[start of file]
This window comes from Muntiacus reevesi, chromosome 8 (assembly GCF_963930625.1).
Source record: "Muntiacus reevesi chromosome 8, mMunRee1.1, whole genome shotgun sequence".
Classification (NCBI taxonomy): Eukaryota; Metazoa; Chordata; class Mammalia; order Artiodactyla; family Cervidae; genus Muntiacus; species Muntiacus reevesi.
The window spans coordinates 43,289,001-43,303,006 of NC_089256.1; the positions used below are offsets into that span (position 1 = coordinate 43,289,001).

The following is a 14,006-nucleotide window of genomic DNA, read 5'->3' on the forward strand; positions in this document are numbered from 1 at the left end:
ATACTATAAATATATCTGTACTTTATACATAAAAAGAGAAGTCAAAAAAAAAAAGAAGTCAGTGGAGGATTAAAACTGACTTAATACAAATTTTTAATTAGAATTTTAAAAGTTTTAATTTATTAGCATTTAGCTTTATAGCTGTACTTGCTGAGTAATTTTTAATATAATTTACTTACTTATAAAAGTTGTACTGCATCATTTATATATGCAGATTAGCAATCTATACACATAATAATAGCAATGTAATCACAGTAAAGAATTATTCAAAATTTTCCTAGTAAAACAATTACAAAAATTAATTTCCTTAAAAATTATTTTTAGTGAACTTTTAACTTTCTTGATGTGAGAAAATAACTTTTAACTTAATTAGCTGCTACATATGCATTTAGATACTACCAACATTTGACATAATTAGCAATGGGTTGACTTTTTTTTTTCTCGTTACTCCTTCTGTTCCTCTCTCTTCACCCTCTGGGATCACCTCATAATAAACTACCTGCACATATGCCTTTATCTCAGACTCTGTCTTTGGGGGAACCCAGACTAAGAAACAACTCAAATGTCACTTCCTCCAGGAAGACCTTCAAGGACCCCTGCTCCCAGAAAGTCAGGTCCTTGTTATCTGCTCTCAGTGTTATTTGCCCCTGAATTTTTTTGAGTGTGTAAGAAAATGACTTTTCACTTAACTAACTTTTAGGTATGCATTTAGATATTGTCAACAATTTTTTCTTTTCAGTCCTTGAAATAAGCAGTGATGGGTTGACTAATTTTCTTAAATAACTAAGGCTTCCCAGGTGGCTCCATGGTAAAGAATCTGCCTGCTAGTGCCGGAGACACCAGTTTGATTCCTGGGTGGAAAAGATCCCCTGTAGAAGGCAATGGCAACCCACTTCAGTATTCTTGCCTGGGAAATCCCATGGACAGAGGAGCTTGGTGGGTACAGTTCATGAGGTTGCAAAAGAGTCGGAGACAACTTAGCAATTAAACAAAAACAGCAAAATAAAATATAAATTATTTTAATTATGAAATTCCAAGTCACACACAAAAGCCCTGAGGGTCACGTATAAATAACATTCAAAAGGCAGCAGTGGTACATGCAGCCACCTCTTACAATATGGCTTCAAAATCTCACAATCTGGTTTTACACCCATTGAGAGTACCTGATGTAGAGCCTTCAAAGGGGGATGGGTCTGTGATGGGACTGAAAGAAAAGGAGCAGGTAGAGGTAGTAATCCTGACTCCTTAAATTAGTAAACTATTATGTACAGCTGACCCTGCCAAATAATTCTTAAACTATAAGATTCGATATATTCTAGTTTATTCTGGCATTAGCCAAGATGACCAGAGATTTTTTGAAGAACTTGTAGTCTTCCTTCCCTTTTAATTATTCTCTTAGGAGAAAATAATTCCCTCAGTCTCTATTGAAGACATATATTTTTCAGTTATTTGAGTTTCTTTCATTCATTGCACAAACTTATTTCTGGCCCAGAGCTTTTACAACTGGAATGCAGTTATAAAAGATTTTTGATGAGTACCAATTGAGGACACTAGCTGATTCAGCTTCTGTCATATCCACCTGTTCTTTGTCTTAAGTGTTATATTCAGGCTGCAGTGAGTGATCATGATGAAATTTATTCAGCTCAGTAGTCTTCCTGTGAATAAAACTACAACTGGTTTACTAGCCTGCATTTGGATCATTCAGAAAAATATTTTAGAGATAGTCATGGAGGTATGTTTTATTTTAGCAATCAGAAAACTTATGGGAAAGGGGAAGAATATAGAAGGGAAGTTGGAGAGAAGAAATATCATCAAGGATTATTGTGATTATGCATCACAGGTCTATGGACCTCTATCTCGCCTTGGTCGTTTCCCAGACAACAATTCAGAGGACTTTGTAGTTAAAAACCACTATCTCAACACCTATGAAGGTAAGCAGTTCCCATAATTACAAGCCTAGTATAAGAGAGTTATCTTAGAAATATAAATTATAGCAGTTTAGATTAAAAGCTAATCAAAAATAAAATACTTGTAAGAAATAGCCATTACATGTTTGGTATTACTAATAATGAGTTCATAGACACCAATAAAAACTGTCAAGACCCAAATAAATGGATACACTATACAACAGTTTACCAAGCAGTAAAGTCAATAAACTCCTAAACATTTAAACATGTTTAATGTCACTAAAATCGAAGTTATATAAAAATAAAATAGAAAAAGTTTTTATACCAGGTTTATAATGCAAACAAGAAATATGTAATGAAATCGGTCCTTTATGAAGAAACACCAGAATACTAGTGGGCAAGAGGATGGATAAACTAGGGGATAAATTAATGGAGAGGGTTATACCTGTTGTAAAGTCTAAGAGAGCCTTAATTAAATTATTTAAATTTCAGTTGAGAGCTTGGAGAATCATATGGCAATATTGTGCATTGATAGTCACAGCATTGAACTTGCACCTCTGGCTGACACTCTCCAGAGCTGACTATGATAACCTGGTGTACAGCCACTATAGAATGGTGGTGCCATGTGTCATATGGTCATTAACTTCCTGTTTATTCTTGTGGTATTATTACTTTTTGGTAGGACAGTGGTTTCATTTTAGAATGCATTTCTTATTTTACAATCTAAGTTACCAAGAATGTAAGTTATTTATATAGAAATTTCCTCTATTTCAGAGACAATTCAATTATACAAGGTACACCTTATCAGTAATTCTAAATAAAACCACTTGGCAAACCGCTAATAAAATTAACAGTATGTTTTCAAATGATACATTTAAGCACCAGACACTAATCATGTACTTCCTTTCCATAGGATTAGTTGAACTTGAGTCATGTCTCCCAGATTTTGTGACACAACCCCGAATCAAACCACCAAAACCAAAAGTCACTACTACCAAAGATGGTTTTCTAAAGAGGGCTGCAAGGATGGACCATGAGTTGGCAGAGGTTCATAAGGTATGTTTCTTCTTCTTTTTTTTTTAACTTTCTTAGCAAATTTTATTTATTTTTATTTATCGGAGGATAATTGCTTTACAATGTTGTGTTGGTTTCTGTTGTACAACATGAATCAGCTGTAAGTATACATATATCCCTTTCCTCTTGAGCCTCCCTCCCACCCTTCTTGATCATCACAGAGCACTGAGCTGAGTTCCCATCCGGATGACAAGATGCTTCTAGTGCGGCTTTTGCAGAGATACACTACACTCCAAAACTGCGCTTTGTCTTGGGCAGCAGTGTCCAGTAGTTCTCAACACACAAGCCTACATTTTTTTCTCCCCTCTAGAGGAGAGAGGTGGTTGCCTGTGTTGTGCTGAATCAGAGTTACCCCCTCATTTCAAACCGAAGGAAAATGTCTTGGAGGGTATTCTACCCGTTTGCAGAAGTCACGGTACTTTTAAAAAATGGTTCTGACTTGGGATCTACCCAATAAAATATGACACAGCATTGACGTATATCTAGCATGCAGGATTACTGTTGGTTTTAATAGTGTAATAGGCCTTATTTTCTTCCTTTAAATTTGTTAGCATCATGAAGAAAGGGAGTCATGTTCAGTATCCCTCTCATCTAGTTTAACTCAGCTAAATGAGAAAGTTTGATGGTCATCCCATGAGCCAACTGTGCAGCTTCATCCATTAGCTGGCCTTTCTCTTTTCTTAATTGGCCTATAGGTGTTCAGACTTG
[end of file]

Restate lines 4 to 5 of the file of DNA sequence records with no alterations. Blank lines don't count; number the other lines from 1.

The window spans coordinates 43,289,001-43,303,006 of NC_089256.1; the positions used below are offsets into that span (position 1 = coordinate 43,289,001).

The following is a 14,006-nucleotide window of genomic DNA, read 5'->3' on the forward strand; positions in this document are numbered from 1 at the left end: